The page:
Fiji Fish Project Current Status

Our survey of the marine fishes of Fiji involved six separate collecting trips during which a total of 322 rotenone collections were made. Each collection averages about 50 to 70 different species. This has resulted in thousands of lots of fishes that now are deposited at the California Academy of Sciences, where they are available for future study.

The first two collecting trips were conducted from the marine laboratory of the University of the South Pacific in Suva on the island of Viti Levu, in 2002. A total of 85 shallow-water (generally less than 30 meters) and 25 deep (up to 124 meters) collections was made. The deep dives were conducted by a team led by Richard Pyle, using experimental rebreathing equipment. The majority of the deep-water fishes were either new records or new to science. A graduate student from the University of Kansas worked at the Suva laboratory taking tissue samples for future DNA analysis. These samples are now at the tissue collection at the University of Kansas.

The third trip was taken during March and April, 2002, and 78 more collections were made. Additional tissue samples for DNA analysis were taken from fishes during this trip, again by a University of Kansas graduate student. This trip was conducted from a 58-foot sailng vessel that traveled from Latoka up along the north shore of Viti Levu, across to the south shore of Vanua Levu, and then along the north shore of Vanua Levu. This trip was particularly productive because we were able to reach many areas that previously had not been sampled, including localities on the Great Sea Reef. We collected along the west and north shores of Viti Levu, crossed to Vanua Levu where we collected the south and west shores and then out on the Great Sea Reef. The logistics of working from the live-aboard vessel were far superior to the previous situation at the marine laboratory, and thus all future trips utilized this vessel.

The fourth trip was made in November, 2002 and covered the northeast shore of Viti Levu east to Koro Island, including Ovalau and other islands on the way. A total of 44 collections was made during this two-week trip. One of the more obvious undescribed species from this trip was a garden eel taken at Koro Island (Greenfield & Niesz, 2004).

The fifth trip, in January, 2003, was to the Northern Lau Island Group, and reached as far north as Duff Reef, an isolated, pristine atoll. A total of 40 collections was made during this trip, which was cut short due to a cyclone that hit us directly. The vessel, crew and research team survived without injury, but several days of collecting were lost.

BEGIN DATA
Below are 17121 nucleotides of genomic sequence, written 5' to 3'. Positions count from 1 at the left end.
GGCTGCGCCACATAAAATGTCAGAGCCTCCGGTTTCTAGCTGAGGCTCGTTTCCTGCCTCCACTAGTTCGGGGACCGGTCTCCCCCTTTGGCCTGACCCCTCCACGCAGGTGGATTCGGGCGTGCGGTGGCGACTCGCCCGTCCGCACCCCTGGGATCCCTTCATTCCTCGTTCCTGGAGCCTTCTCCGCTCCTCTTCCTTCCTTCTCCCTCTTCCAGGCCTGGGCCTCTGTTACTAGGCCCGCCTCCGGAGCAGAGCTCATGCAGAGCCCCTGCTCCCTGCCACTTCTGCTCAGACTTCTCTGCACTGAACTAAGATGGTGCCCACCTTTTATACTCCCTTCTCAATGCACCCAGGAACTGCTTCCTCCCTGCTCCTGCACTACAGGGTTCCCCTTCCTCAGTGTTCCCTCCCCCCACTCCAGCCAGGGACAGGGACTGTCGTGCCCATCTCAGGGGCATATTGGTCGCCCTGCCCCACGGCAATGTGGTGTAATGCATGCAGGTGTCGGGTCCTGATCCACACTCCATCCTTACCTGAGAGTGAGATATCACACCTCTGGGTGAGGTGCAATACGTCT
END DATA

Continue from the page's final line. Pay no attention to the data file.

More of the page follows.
The final trip was in May and June, 2003. This trip started at Taveuni, went north to Rabi and Budd Reef, and then west to the eastern and southern shores of Vanua Levu. We then crossed south to Viti Levu and collected Charybolis Reef and the north shore. We made 44 collections on this trip.

During all of these trips, photographs of the collected fishes were taken; in addition, underwater photographs were taken by Randall when he was present.

At the end of the last collecting trip, Greenfield (co-PI) retired from the University of Hawaii. All of the preserved fishes that had been stored at the University of Hawaii were then packed and shipped to the California Academy of Sciences (CAS) in San Francisco. Greenfield then moved to California where he is a Research Associate in the Ichthyology Department at the Academy.

During the year of a no-cost extension to this grant, Greenfield sorted the collections to the family level. Subsequent to that, identifications are being made family by family. Randall (co-PI) traveled to San Francisco from Hawaii and spent a week identifying fishes to the species level, finishing all of the wrasses, groupers, butterflyfishes, angelfishes, surgeonfishes, and miscellaneous other groups. Greenfield has removed all of the Eviota specimens from the gobies because there are many undescribed species in this genus that will be described in the near future. He also identified all of the dragonets which resulted in one new species and several new records. The pipefishes and seahorses also were completed, with several new records being found. He now is identifying the cardinalfishes and will be describing several as new.

To date two new scorpionfishes (Greenfield & Matsuura, 2002, and Randall & Greenfield, 2004) and a garden eel (Greenfield & Niesz, 2004) have been described from these collections. Many other undescribed species of which we are aware remain to be described.

It is anticipated that the end result of this project will be a book on the “Marine Fishes of Fiji.”

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